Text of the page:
Peace Proves Elusive in Casamance as Trafficking Fuels Violence
The war-weary people of Casamance are desperate for peace, but timber and cannabis trafficking continue to fuel conflict.
An agreement signed in August 2022 between a factional leader of the Movement of Democratic Forces of Casamance (MFDC) and Senegal brought some hope that the 40-year conflict might be nearing an end. Neighboring Guinea-Bissau mediated the agreement.
But observers immediately questioned whether the agreement could hold since it was signed by the leader of only one MFDC faction, while others were not involved.
“To my knowledge, this is neither a peace agreement nor even a cease-fire,” Jean-Claude Marut, an expert on the conflict, told Radio France Internationale in August 2022. “It looks more like a surrender of one of the main components of the rebellion. … I think we need to put in perspective the importance of the event.”
The fragility of the accord came into focus on January 16 when a clash with rebels left one Senegalese Soldier dead and seven others injured. Senegalese forces were conducting an operation to prevent the MFDC from setting up a base near the Gambian border and were destroying hemp fields that the rebels use as a revenue source.
“The groups that have been dispersed, have not disappeared,” Marut said. He added that small groups continue to pillage, but their military capacity is greatly diminished.
Over the past year, some of the estimated 60,000 displaced people began to return to the Casamance region, which is geographically and culturally distinct from the rest of Senegal. Returnees have found an atmosphere often described as “neither war nor peace.” The conditions are worsened by land mines left over from decades of conflict.
“I had just returned to the village after some years spent abroad because of the war,” Charles Ndeeky, a man who lost a leg to a land mine blast, told DW.com. “At that time, authorities told us that the area was safe. But they were wrong.”
The Senegalese National Mine Action Center says 49 to 170 hectares of land, predominantly in the Ziguinchor region, are mined. The center has documented 453 civilian injuries and 157 deaths from mines since the beginning of the conflict, Al-Jazeera reported.
Another impediment to peace is illegal trafficking. The region is home to rosewood trees, which are prized by furniture makers in China for their unique red hue. Senegal has lost more than 1 million trees since 2010, according to the Environmental Investigation Agency.
“Trees are cut secretly at night or in broad daylight showing fake permits,” Fossar Dabo, a physics teacher and activist, told DW.com. “Then the wood is moved just across the Gambian border from where it is exported to China.”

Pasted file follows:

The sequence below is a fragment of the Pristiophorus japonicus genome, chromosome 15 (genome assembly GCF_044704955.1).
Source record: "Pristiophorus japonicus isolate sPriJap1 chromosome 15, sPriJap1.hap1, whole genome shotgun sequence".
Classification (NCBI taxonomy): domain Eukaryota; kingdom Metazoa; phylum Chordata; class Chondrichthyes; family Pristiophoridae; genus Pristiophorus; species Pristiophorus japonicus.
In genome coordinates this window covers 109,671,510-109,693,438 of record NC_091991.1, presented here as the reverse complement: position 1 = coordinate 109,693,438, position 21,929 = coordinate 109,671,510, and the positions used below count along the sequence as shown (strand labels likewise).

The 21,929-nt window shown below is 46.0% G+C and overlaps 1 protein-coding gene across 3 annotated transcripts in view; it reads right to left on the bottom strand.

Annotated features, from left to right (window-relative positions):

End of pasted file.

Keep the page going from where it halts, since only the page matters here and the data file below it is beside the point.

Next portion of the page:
Rosewood was declared virtually extinct in The Gambia, but the country continues to export large amounts of it to China. The wood is harvested and trafficked from Senegalese forests in an illicit economy that funds rebel groups.
“Every month we come across dozens of trees destroyed. In this way our land risks deforestation and desertification,” said Dabo, who founded a group called Green Sedhiou to protest timber smuggling. “As Casamancese, we cannot lose this priceless wealth.”
The Armed Forces of Senegal have made it a priority to stop drug and timber trafficking and retake rebel-occupied territory. During a massive effort launched in March 2022 known as Operation North Bignona, the military assembled ground, air and logistical elements as it systematically cleared the area bordering The Gambia. The operation resulted in the destruction of 18 rebel bases, 140 tons of hemp and the capture of numerous weapons caches, stolen vehicles and the arrest of traffickers.
A previous offensive launched in 2021 had cleared rebels from areas south of the Casamance River, near the border with Guinea-Bissau.
During a May 2022 visit to troops in the Ziguinchor region Senegalese Chief of Army Staff Gen. Cheikh Wade voiced determination to finish the fight.
“The MFDC is doomed to a death that may be slow, but is certain,” Wade said. “And the process is irreversible.”
Analysts say the rebel group is greatly weakened by the military offensives but warn it could regroup in a new stronghold. One possibility is the vast Niokolo Koba National Park in the east of the country where illicit gold mining and poaching could offer new revenue sources.
“Will the decisive military offensives and weakening of traditional fallback areas in Guinea-Bissau and Gambia, mark the beginning of the end for the MFDC?” wrote the Global Initiative Against Transnational Organized Crime in an October 2022 Risk Bulletin. “Or will the rebels merely displace geographically, searching for alternative sources of funding?”